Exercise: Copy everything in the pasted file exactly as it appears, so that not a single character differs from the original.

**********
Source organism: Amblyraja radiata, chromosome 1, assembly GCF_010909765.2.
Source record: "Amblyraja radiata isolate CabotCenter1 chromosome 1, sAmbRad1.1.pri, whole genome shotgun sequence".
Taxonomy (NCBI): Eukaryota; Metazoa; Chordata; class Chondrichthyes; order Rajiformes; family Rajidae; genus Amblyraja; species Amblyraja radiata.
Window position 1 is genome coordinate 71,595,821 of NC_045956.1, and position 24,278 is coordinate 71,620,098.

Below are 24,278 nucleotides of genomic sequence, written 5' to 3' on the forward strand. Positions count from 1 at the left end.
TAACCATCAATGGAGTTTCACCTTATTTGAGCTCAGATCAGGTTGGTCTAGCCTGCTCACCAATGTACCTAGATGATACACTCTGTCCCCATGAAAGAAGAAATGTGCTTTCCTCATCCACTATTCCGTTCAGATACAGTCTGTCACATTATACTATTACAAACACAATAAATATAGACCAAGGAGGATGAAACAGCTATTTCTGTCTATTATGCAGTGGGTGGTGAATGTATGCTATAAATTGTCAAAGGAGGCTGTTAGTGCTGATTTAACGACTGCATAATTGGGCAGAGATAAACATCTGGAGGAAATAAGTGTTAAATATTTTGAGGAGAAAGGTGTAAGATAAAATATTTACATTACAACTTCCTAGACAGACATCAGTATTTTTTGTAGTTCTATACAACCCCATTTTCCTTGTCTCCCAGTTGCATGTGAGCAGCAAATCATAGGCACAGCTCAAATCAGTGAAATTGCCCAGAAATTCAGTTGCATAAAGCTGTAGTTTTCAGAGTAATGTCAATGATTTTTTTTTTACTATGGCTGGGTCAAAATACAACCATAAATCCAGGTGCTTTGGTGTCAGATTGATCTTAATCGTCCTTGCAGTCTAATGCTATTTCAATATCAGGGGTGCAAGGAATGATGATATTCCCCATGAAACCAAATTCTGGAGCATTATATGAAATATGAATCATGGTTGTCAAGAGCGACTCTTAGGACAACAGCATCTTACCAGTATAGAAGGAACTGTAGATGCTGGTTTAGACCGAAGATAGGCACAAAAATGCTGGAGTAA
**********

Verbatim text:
Source organism: Amblyraja radiata, chromosome 1, assembly GCF_010909765.2.
Source record: "Amblyraja radiata isolate CabotCenter1 chromosome 1, sAmbRad1.1.pri, whole genome shotgun sequence".
Taxonomy (NCBI): Eukaryota; Metazoa; Chordata; class Chondrichthyes; order Rajiformes; family Rajidae; genus Amblyraja; species Amblyraja radiata.
Window position 1 is genome coordinate 71,595,821 of NC_045956.1, and position 24,278 is coordinate 71,620,098.

Below are 24,278 nucleotides of genomic sequence, written 5' to 3' on the forward strand. Positions count from 1 at the left end.
TAACCATCAATGGAGTTTCACCTTATTTGAGCTCAGATCAGGTTGGTCTAGCCTGCTCACCAATGTACCTAGATGATACACTCTGTCCCCATGAAAGAAGAAATGTGCTTTCCTCATCCACTATTCCGTTCAGATACAGTCTGTCACATTATACTATTACAAACACAATAAATATAGACCAAGGAGGATGAAACAGCTATTTCTGTCTATTATGCAGTGGGTGGTGAATGTATGCTATAAATTGTCAAAGGAGGCTGTTAGTGCTGATTTAACGACTGCATAATTGGGCAGAGATAAACATCTGGAGGAAATAAGTGTTAAATATTTTGAGGAGAAAGGTGTAAGATAAAATATTTACATTACAACTTCCTAGACAGACATCAGTATTTTTTGTAGTTCTATACAACCCCATTTTCCTTGTCTCCCAGTTGCATGTGAGCAGCAAATCATAGGCACAGCTCAAATCAGTGAAATTGCCCAGAAATTCAGTTGCATAAAGCTGTAGTTTTCAGAGTAATGTCAATGATTTTTTTTTTACTATGGCTGGGTCAAAATACAACCATAAATCCAGGTGCTTTGGTGTCAGATTGATCTTAATCGTCCTTGCAGTCTAATGCTATTTCAATATCAGGGGTGCAAGGAATGATGATATTCCCCATGAAACCAAATTCTGGAGCATTATATGAAATATGAATCATGGTTGTCAAGAGCGACTCTTAGGACAACAGCATCTTACCAGTATAGAAGGAACTGTAGATGCTGGTTTAGACCGAAGATAGGCACAAAAATGCTGGAGTAA